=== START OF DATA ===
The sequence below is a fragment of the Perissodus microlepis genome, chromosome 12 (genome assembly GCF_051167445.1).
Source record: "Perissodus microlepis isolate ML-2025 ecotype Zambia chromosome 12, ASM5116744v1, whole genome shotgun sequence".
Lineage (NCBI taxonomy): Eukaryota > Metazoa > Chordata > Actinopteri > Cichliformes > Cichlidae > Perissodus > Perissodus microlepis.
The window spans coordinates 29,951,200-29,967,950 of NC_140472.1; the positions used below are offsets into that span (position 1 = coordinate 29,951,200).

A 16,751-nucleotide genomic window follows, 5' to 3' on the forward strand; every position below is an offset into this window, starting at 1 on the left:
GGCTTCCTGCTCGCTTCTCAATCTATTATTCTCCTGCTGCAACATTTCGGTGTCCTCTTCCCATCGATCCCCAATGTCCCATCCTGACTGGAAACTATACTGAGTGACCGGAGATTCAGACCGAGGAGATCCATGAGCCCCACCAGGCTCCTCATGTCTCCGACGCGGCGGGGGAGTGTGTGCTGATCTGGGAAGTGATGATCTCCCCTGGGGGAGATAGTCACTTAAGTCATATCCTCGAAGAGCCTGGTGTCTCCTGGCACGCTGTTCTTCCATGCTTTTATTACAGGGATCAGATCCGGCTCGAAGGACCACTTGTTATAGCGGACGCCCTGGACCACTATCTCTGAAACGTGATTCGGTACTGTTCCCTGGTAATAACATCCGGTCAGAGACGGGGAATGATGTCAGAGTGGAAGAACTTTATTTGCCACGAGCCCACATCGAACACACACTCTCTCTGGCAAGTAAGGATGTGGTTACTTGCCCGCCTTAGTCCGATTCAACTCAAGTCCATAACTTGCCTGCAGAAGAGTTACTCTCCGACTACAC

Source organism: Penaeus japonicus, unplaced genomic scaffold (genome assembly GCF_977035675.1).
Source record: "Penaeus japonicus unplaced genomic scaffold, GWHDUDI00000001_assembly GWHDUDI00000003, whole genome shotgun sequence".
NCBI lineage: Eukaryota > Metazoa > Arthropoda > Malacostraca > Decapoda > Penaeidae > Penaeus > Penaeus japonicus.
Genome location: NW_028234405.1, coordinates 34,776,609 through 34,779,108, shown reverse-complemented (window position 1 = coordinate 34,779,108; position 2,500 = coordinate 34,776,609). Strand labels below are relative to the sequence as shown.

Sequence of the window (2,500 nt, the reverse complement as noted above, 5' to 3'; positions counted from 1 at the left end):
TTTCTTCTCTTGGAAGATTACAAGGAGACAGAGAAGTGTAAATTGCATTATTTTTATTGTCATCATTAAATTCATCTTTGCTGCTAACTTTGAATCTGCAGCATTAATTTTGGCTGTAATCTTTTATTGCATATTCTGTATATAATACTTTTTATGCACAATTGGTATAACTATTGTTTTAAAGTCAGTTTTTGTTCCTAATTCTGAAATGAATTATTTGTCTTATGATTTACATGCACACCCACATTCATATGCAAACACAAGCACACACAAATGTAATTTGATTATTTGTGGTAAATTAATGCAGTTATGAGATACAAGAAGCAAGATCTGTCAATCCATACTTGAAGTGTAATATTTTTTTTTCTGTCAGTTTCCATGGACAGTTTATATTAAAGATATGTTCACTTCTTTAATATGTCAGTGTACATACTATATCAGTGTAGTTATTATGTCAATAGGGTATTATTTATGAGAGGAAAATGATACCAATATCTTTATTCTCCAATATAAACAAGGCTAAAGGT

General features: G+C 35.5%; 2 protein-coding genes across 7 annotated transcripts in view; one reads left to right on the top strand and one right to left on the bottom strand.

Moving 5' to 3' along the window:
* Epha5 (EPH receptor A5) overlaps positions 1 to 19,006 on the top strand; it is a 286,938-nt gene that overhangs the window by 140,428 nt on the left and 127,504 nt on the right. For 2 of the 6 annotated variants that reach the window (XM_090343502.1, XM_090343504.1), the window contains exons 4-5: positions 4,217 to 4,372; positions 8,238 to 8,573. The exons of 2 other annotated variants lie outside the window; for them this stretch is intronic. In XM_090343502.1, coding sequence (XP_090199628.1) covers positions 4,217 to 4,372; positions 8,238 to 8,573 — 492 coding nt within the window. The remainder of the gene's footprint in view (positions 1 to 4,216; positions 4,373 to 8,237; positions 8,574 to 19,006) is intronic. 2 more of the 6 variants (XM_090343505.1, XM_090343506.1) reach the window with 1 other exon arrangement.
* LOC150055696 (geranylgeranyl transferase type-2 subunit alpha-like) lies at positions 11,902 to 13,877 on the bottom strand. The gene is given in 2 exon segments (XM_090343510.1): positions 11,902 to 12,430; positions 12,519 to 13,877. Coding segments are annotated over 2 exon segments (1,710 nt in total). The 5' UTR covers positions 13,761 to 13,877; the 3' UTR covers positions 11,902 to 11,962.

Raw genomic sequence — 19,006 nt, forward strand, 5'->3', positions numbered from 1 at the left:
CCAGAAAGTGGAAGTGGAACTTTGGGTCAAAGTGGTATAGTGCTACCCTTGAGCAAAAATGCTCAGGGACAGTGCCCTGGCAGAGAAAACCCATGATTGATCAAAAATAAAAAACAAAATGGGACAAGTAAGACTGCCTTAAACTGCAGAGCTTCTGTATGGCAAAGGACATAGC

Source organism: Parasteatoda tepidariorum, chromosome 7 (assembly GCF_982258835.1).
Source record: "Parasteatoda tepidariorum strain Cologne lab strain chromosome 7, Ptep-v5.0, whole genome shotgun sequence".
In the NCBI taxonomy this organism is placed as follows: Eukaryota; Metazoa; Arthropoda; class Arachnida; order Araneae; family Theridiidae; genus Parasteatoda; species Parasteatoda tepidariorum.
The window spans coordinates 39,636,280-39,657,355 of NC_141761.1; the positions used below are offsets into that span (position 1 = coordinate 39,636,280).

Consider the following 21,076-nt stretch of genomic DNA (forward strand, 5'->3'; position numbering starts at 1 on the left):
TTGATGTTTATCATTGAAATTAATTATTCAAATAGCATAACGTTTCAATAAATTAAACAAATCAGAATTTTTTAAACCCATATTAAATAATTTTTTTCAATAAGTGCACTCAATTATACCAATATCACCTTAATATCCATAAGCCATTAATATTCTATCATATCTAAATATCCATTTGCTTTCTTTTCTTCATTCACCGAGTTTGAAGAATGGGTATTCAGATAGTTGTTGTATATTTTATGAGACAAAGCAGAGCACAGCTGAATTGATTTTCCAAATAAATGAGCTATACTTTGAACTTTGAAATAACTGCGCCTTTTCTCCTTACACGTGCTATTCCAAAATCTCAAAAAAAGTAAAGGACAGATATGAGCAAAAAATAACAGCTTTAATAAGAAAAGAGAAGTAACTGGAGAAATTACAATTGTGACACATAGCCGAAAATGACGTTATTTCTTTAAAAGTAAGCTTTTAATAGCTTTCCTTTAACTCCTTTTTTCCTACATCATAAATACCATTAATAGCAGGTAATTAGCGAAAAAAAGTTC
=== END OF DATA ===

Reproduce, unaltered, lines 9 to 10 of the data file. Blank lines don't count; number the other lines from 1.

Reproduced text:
NCBI lineage: Eukaryota > Metazoa > Arthropoda > Malacostraca > Decapoda > Penaeidae > Penaeus > Penaeus japonicus.
Genome location: NW_028234405.1, coordinates 34,776,609 through 34,779,108, shown reverse-complemented (window position 1 = coordinate 34,779,108; position 2,500 = coordinate 34,776,609). Strand labels below are relative to the sequence as shown.